Interview with Ben Aneff, Managing Partner of Tribeca Wine Merchants

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    22Tribeca Wine Merchants was founded in 2000 with a focus on providing the world’s greatest wines to passionate consumers. Partners Ben Aneff and Robert Groblewski founded the company. Before joining forces, Groblewski spent nearly a decade working in the fine wine business traveling with people like Daniel Johnnes, Doug Polaner, and Tim Kopec. Groblewski fell in love with Burgundy, Piedmont, and the Rhône Valley, but found it difficult to source great older wines. Thus, Tribeca Wine Merchants was founded with that in mind.

    “We really entered this arena out of pure passion, selling the wines we loved, but luck would have it that consumers would start to gravitate more and more to these regions, and to older wines in general,” said Aneff. TWM has built great relationships with long-term collectors from whom they regularly purchase. They also have allocations of current release wines from producers like Domaine de la Romanee-Conti, d’Auvenay and Leroy, Comte du Liger-Beliar, Chave, Guigal, Conterno, and the like. Finally, the place a strong emphasis on finding interesting small producers, from Chapter 24 in Oregon, to Cruse and Rhys in California, to Vodopivec in Italy.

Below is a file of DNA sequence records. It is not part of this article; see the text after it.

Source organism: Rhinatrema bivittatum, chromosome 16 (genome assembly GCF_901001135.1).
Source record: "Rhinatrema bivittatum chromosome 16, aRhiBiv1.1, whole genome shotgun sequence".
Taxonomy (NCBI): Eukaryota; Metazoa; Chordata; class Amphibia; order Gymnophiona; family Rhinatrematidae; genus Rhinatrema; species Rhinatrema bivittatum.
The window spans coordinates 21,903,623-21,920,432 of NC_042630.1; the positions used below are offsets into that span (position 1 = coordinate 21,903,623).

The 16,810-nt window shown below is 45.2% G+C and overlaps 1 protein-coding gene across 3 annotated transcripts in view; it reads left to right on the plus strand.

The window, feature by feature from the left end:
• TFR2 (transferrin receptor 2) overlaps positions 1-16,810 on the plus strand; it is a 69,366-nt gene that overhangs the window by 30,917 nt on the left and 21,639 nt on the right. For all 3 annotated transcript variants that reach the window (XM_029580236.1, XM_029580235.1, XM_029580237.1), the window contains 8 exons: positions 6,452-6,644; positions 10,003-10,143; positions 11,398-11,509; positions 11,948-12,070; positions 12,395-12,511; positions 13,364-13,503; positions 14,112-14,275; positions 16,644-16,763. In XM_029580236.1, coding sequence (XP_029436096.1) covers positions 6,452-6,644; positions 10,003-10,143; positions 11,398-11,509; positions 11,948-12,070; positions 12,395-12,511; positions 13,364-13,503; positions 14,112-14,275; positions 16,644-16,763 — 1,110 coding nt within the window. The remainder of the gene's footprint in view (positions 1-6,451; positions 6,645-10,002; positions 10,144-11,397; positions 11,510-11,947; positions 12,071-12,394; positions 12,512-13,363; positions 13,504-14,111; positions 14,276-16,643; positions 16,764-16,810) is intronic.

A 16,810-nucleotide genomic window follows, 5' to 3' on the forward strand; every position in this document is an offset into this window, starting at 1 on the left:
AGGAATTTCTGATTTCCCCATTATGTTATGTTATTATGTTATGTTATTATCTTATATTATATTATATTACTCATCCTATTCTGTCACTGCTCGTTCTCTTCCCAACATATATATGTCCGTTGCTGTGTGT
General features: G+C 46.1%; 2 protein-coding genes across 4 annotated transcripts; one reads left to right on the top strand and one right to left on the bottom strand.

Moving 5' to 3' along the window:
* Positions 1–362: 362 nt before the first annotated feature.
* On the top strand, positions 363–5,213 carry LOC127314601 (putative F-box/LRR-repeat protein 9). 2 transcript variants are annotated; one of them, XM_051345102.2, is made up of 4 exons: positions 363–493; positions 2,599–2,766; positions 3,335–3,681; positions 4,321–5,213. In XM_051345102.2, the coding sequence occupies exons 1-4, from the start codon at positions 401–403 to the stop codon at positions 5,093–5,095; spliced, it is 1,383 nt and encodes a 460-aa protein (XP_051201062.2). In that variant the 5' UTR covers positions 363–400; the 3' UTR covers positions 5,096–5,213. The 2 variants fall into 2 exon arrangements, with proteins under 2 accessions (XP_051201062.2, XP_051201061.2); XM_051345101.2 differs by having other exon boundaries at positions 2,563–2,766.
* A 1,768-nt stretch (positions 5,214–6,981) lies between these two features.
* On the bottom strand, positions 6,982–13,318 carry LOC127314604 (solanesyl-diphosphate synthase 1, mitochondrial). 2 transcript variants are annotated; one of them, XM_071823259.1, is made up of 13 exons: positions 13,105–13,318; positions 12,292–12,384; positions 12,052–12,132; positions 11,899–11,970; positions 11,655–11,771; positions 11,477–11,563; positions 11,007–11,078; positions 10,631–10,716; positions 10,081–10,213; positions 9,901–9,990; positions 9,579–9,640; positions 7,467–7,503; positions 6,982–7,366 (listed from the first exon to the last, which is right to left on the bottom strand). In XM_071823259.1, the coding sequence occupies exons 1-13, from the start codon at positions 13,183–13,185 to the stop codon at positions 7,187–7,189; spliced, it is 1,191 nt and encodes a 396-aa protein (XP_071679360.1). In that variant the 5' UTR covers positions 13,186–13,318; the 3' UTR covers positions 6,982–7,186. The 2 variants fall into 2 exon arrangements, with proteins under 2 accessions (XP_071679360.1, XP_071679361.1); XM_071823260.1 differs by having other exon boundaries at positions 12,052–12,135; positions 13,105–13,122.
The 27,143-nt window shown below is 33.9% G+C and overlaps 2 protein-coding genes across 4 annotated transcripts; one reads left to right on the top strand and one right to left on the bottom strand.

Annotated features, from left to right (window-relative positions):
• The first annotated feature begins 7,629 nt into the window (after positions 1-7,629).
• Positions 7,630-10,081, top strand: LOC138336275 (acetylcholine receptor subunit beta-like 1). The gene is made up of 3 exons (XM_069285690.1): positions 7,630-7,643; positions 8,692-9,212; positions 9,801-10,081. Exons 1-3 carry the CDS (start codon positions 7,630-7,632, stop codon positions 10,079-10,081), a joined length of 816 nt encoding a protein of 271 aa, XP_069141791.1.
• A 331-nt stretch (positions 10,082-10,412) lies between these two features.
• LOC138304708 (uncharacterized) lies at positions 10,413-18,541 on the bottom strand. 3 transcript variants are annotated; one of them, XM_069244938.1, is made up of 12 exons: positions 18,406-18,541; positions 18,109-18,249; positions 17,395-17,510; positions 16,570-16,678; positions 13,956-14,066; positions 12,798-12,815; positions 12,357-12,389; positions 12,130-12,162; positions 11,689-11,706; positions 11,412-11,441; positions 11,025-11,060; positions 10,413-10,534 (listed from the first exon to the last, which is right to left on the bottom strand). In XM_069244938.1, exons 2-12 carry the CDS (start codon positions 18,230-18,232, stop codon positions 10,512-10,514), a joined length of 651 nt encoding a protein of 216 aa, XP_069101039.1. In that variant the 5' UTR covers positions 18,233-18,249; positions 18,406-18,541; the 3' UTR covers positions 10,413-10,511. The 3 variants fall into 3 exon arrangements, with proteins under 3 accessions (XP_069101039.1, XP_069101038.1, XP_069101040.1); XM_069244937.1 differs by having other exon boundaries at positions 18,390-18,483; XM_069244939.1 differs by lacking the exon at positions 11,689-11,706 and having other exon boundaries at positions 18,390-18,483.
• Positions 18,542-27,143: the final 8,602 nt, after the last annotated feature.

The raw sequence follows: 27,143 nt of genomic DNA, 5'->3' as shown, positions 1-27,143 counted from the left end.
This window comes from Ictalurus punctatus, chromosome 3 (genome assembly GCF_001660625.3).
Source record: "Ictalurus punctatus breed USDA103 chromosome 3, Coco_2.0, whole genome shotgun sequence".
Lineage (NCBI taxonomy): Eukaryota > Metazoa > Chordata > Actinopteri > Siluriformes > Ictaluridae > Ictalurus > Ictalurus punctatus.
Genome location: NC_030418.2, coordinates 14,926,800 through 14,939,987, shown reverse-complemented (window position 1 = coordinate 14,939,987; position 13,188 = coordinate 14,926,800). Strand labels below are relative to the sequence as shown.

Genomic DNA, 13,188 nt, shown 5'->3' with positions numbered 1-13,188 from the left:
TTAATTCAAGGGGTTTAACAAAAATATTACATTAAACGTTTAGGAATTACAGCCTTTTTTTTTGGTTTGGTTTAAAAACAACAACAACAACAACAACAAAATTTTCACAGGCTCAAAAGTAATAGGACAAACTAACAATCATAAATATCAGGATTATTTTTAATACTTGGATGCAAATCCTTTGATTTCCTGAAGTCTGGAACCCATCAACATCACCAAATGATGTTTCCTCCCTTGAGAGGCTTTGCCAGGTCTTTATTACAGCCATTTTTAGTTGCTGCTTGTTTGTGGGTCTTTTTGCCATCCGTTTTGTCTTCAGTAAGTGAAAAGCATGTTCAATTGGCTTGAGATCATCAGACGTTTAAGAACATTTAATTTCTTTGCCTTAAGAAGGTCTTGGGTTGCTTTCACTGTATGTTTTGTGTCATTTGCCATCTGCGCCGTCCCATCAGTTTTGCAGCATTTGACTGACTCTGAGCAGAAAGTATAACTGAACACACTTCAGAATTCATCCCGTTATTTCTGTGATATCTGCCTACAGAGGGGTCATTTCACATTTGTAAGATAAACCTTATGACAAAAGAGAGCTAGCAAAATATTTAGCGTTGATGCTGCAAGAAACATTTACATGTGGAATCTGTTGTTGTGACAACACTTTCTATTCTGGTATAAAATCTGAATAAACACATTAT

Aneff spoke further with Coravin about his first time discovering wine, the evolution of the retail business, and his recommendations for discovering Burgundy. 

    Why did you get into the wine retail business?

    I was a classical musician waiting for the season to start and was interested in learning more about wine. My interest level quickly exploded (as often happens with wine) and I was lucky to be in a place that recognized and encouraged it, and exposed me in a remarkable way to the great wines of the world. I still remember when I voiced concern that I didn’t know enough about Piedmont, and I quickly found myself sitting at a table with Mauro Mascarello at Eleven Madison Park, drinking older vintages of Mascarello, Giacosa, and Conterno. It was eye-opening, and really fed the fire.

    Have the interests and needs of your clients changed since opening? Are any wines, regions or styles trending right now?

    There’s no doubt that Burgundy, and more recently the great wines of the Northern Rhône and Piedmont, have caught fire. We were always focused on these wines, but believe it or not, there were years we’d really have to work to sell Dujac, Cathiard, Chave, Conterno and the like. I remember having Rousseau Chambertin 2002 on the shelf for months – unthinkable today. We’d have to convince people that these wines really merited their attention. Only a few collected those wines, with the vast majority of serious collectors focused only on Bordeaux. Now, we may have 10-20 calls for every bottle of many of these wines, even as the prices have soared.

    How has the business of selling wine from a brick-and-mortar in Manhattan changed over the last few years?